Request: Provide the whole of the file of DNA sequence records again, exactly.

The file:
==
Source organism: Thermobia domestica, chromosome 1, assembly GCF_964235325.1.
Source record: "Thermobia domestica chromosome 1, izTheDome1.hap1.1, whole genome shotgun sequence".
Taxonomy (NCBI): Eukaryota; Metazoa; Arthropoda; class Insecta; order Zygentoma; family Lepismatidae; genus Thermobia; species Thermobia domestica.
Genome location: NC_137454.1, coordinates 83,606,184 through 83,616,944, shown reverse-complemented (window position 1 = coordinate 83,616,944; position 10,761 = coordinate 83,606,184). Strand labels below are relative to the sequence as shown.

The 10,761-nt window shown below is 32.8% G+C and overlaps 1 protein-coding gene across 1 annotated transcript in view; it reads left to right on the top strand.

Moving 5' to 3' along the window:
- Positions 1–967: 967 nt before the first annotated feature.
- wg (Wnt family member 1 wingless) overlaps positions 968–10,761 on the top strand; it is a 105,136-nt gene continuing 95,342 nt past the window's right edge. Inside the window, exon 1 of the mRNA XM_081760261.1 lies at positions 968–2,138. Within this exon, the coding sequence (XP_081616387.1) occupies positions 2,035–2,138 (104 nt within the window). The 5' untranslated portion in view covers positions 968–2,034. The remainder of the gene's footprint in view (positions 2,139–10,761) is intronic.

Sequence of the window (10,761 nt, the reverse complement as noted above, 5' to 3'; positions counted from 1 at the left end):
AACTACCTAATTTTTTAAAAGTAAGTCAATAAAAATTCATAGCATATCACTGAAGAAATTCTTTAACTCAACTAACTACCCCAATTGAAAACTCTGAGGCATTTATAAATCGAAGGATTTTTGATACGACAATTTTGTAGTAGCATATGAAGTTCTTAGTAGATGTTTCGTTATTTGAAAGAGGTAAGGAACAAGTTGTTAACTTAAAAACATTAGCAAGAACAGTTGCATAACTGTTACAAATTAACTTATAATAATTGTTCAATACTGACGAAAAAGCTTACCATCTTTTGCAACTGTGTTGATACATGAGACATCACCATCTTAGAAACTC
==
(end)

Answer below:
Source organism: Thermobia domestica, chromosome 1, assembly GCF_964235325.1.
Source record: "Thermobia domestica chromosome 1, izTheDome1.hap1.1, whole genome shotgun sequence".
Taxonomy (NCBI): Eukaryota; Metazoa; Arthropoda; class Insecta; order Zygentoma; family Lepismatidae; genus Thermobia; species Thermobia domestica.
Genome location: NC_137454.1, coordinates 83,606,184 through 83,616,944, shown reverse-complemented (window position 1 = coordinate 83,616,944; position 10,761 = coordinate 83,606,184). Strand labels below are relative to the sequence as shown.

The 10,761-nt window shown below is 32.8% G+C and overlaps 1 protein-coding gene across 1 annotated transcript in view; it reads left to right on the top strand.

Moving 5' to 3' along the window:
- Positions 1–967: 967 nt before the first annotated feature.
- wg (Wnt family member 1 wingless) overlaps positions 968–10,761 on the top strand; it is a 105,136-nt gene continuing 95,342 nt past the window's right edge. Inside the window, exon 1 of the mRNA XM_081760261.1 lies at positions 968–2,138. Within this exon, the coding sequence (XP_081616387.1) occupies positions 2,035–2,138 (104 nt within the window). The 5' untranslated portion in view covers positions 968–2,034. The remainder of the gene's footprint in view (positions 2,139–10,761) is intronic.

Sequence of the window (10,761 nt, the reverse complement as noted above, 5' to 3'; positions counted from 1 at the left end):
AACTACCTAATTTTTTAAAAGTAAGTCAATAAAAATTCATAGCATATCACTGAAGAAATTCTTTAACTCAACTAACTACCCCAATTGAAAACTCTGAGGCATTTATAAATCGAAGGATTTTTGATACGACAATTTTGTAGTAGCATATGAAGTTCTTAGTAGATGTTTCGTTATTTGAAAGAGGTAAGGAACAAGTTGTTAACTTAAAAACATTAGCAAGAACAGTTGCATAACTGTTACAAATTAACTTATAATAATTGTTCAATACTGACGAAAAAGCTTACCATCTTTTGCAACTGTGTTGATACATGAGACATCACCATCTTAGAAACTC